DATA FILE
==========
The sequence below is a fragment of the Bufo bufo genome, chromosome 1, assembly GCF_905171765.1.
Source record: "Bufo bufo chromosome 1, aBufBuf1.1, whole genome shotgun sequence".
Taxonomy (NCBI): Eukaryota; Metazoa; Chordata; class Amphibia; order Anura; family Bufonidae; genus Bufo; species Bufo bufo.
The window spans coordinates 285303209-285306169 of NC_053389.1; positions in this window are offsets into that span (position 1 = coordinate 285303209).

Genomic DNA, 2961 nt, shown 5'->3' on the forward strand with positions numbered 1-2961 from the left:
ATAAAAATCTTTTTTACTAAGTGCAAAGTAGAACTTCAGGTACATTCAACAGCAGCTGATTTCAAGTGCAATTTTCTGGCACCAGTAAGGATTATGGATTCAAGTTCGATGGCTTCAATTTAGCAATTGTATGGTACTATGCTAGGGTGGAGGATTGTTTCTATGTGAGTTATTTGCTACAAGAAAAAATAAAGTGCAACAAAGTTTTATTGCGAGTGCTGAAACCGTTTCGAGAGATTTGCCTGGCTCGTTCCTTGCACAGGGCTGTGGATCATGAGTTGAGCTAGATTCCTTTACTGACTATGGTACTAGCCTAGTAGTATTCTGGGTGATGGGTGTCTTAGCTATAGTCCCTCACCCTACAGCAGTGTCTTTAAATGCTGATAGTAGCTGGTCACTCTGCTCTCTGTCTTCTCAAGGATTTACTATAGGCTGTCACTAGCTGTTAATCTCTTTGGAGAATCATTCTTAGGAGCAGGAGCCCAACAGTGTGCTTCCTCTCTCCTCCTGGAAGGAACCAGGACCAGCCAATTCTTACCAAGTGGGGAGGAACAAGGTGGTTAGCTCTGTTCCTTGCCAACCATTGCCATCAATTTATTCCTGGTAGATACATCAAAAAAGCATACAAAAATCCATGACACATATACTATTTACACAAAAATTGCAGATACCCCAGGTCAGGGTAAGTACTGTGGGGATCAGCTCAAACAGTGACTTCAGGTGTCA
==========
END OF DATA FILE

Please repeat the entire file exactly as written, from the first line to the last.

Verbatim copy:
The sequence below is a fragment of the Bufo bufo genome, chromosome 1, assembly GCF_905171765.1.
Source record: "Bufo bufo chromosome 1, aBufBuf1.1, whole genome shotgun sequence".
Taxonomy (NCBI): Eukaryota; Metazoa; Chordata; class Amphibia; order Anura; family Bufonidae; genus Bufo; species Bufo bufo.
The window spans coordinates 285303209-285306169 of NC_053389.1; positions in this window are offsets into that span (position 1 = coordinate 285303209).

Genomic DNA, 2961 nt, shown 5'->3' on the forward strand with positions numbered 1-2961 from the left:
ATAAAAATCTTTTTTACTAAGTGCAAAGTAGAACTTCAGGTACATTCAACAGCAGCTGATTTCAAGTGCAATTTTCTGGCACCAGTAAGGATTATGGATTCAAGTTCGATGGCTTCAATTTAGCAATTGTATGGTACTATGCTAGGGTGGAGGATTGTTTCTATGTGAGTTATTTGCTACAAGAAAAAATAAAGTGCAACAAAGTTTTATTGCGAGTGCTGAAACCGTTTCGAGAGATTTGCCTGGCTCGTTCCTTGCACAGGGCTGTGGATCATGAGTTGAGCTAGATTCCTTTACTGACTATGGTACTAGCCTAGTAGTATTCTGGGTGATGGGTGTCTTAGCTATAGTCCCTCACCCTACAGCAGTGTCTTTAAATGCTGATAGTAGCTGGTCACTCTGCTCTCTGTCTTCTCAAGGATTTACTATAGGCTGTCACTAGCTGTTAATCTCTTTGGAGAATCATTCTTAGGAGCAGGAGCCCAACAGTGTGCTTCCTCTCTCCTCCTGGAAGGAACCAGGACCAGCCAATTCTTACCAAGTGGGGAGGAACAAGGTGGTTAGCTCTGTTCCTTGCCAACCATTGCCATCAATTTATTCCTGGTAGATACATCAAAAAAGCATACAAAAATCCATGACACATATACTATTTACACAAAAATTGCAGATACCCCAGGTCAGGGTAAGTACTGTGGGGATCAGCTCAAACAGTGACTTCAGGTGTCA